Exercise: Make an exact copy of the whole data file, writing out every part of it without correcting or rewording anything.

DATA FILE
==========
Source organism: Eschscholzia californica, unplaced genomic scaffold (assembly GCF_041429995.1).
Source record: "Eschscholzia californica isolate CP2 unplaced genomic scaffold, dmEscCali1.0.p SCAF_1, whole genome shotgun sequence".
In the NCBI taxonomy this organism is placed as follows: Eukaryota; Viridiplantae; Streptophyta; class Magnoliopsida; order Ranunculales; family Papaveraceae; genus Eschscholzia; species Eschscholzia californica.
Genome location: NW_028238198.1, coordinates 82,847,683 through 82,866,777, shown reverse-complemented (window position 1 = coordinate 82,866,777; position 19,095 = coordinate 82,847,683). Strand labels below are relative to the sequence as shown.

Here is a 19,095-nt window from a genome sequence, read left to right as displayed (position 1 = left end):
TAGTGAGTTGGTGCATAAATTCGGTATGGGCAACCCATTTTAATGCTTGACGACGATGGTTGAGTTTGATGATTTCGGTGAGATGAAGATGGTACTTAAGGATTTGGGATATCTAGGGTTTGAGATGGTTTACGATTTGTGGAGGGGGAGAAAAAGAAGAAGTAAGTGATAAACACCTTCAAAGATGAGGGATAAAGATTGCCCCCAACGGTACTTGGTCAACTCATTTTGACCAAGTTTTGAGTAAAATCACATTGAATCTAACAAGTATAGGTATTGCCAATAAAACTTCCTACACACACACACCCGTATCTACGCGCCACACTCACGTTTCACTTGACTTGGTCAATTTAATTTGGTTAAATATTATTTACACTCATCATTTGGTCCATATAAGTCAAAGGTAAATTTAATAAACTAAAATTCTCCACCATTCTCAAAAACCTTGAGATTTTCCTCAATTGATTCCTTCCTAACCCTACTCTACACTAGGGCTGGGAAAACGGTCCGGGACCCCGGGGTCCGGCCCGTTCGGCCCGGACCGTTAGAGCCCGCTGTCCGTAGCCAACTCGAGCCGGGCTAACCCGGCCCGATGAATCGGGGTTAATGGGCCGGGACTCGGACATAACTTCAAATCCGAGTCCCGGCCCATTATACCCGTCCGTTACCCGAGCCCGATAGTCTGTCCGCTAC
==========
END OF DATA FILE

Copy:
Source organism: Eschscholzia californica, unplaced genomic scaffold (assembly GCF_041429995.1).
Source record: "Eschscholzia californica isolate CP2 unplaced genomic scaffold, dmEscCali1.0.p SCAF_1, whole genome shotgun sequence".
In the NCBI taxonomy this organism is placed as follows: Eukaryota; Viridiplantae; Streptophyta; class Magnoliopsida; order Ranunculales; family Papaveraceae; genus Eschscholzia; species Eschscholzia californica.
Genome location: NW_028238198.1, coordinates 82,847,683 through 82,866,777, shown reverse-complemented (window position 1 = coordinate 82,866,777; position 19,095 = coordinate 82,847,683). Strand labels below are relative to the sequence as shown.

Here is a 19,095-nt window from a genome sequence, read left to right as displayed (position 1 = left end):
TAGTGAGTTGGTGCATAAATTCGGTATGGGCAACCCATTTTAATGCTTGACGACGATGGTTGAGTTTGATGATTTCGGTGAGATGAAGATGGTACTTAAGGATTTGGGATATCTAGGGTTTGAGATGGTTTACGATTTGTGGAGGGGGAGAAAAAGAAGAAGTAAGTGATAAACACCTTCAAAGATGAGGGATAAAGATTGCCCCCAACGGTACTTGGTCAACTCATTTTGACCAAGTTTTGAGTAAAATCACATTGAATCTAACAAGTATAGGTATTGCCAATAAAACTTCCTACACACACACACCCGTATCTACGCGCCACACTCACGTTTCACTTGACTTGGTCAATTTAATTTGGTTAAATATTATTTACACTCATCATTTGGTCCATATAAGTCAAAGGTAAATTTAATAAACTAAAATTCTCCACCATTCTCAAAAACCTTGAGATTTTCCTCAATTGATTCCTTCCTAACCCTACTCTACACTAGGGCTGGGAAAACGGTCCGGGACCCCGGGGTCCGGCCCGTTCGGCCCGGACCGTTAGAGCCCGCTGTCCGTAGCCAACTCGAGCCGGGCTAACCCGGCCCGATGAATCGGGGTTAATGGGCCGGGACTCGGACATAACTTCAAATCCGAGTCCCGGCCCATTATACCCGTCCGTTACCCGAGCCCGATAGTCTGTCCGCTAC